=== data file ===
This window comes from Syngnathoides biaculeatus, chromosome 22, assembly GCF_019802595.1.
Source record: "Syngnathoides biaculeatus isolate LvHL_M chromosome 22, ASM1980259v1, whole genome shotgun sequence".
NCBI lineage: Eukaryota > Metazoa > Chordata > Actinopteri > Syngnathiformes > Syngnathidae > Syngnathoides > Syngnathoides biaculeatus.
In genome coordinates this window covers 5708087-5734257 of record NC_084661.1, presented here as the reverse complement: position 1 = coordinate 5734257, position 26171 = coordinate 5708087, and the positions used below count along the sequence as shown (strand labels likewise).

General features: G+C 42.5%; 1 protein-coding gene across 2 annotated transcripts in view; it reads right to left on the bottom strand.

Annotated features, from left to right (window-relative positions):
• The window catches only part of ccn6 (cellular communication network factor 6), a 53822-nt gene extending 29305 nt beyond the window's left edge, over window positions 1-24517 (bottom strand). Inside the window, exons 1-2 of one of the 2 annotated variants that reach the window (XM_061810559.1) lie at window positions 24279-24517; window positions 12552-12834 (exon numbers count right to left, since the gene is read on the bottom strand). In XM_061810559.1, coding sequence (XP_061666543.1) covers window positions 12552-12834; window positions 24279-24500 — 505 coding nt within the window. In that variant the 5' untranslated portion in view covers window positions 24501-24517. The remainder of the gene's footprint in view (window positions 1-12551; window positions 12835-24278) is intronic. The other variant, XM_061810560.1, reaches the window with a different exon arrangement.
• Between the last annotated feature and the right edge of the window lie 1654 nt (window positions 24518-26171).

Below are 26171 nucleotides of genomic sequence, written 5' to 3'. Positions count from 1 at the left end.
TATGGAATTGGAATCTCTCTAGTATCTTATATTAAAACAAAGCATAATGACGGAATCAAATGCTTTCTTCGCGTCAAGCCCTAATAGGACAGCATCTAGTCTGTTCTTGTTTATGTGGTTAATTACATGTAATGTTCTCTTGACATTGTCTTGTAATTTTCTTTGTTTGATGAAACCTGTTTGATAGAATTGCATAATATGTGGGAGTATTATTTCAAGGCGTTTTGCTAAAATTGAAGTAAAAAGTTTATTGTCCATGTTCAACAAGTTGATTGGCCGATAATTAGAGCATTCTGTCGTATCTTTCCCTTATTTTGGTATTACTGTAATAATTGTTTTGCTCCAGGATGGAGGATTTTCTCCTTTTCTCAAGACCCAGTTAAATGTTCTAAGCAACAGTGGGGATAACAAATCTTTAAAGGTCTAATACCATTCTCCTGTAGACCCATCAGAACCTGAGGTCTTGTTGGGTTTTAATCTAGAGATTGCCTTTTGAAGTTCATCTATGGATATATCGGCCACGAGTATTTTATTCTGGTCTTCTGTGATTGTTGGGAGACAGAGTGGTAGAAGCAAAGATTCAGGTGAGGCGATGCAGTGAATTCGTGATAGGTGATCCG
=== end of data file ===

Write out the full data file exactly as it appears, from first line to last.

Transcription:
This window comes from Syngnathoides biaculeatus, chromosome 22, assembly GCF_019802595.1.
Source record: "Syngnathoides biaculeatus isolate LvHL_M chromosome 22, ASM1980259v1, whole genome shotgun sequence".
NCBI lineage: Eukaryota > Metazoa > Chordata > Actinopteri > Syngnathiformes > Syngnathidae > Syngnathoides > Syngnathoides biaculeatus.
In genome coordinates this window covers 5708087-5734257 of record NC_084661.1, presented here as the reverse complement: position 1 = coordinate 5734257, position 26171 = coordinate 5708087, and the positions used below count along the sequence as shown (strand labels likewise).

General features: G+C 42.5%; 1 protein-coding gene across 2 annotated transcripts in view; it reads right to left on the bottom strand.

Annotated features, from left to right (window-relative positions):
• The window catches only part of ccn6 (cellular communication network factor 6), a 53822-nt gene extending 29305 nt beyond the window's left edge, over window positions 1-24517 (bottom strand). Inside the window, exons 1-2 of one of the 2 annotated variants that reach the window (XM_061810559.1) lie at window positions 24279-24517; window positions 12552-12834 (exon numbers count right to left, since the gene is read on the bottom strand). In XM_061810559.1, coding sequence (XP_061666543.1) covers window positions 12552-12834; window positions 24279-24500 — 505 coding nt within the window. In that variant the 5' untranslated portion in view covers window positions 24501-24517. The remainder of the gene's footprint in view (window positions 1-12551; window positions 12835-24278) is intronic. The other variant, XM_061810560.1, reaches the window with a different exon arrangement.
• Between the last annotated feature and the right edge of the window lie 1654 nt (window positions 24518-26171).

Below are 26171 nucleotides of genomic sequence, written 5' to 3'. Positions count from 1 at the left end.
TATGGAATTGGAATCTCTCTAGTATCTTATATTAAAACAAAGCATAATGACGGAATCAAATGCTTTCTTCGCGTCAAGCCCTAATAGGACAGCATCTAGTCTGTTCTTGTTTATGTGGTTAATTACATGTAATGTTCTCTTGACATTGTCTTGTAATTTTCTTTGTTTGATGAAACCTGTTTGATAGAATTGCATAATATGTGGGAGTATTATTTCAAGGCGTTTTGCTAAAATTGAAGTAAAAAGTTTATTGTCCATGTTCAACAAGTTGATTGGCCGATAATTAGAGCATTCTGTCGTATCTTTCCCTTATTTTGGTATTACTGTAATAATTGTTTTGCTCCAGGATGGAGGATTTTCTCCTTTTCTCAAGACCCAGTTAAATGTTCTAAGCAACAGTGGGGATAACAAATCTTTAAAGGTCTAATACCATTCTCCTGTAGACCCATCAGAACCTGAGGTCTTGTTGGGTTTTAATCTAGAGATTGCCTTTTGAAGTTCATCTATGGATATATCGGCCACGAGTATTTTATTCTGGTCTTCTGTGATTGTTGGGAGACAGAGTGGTAGAAGCAAAGATTCAGGTGAGGCGATGCAGTGAATTCGTGATAGGTGATCCG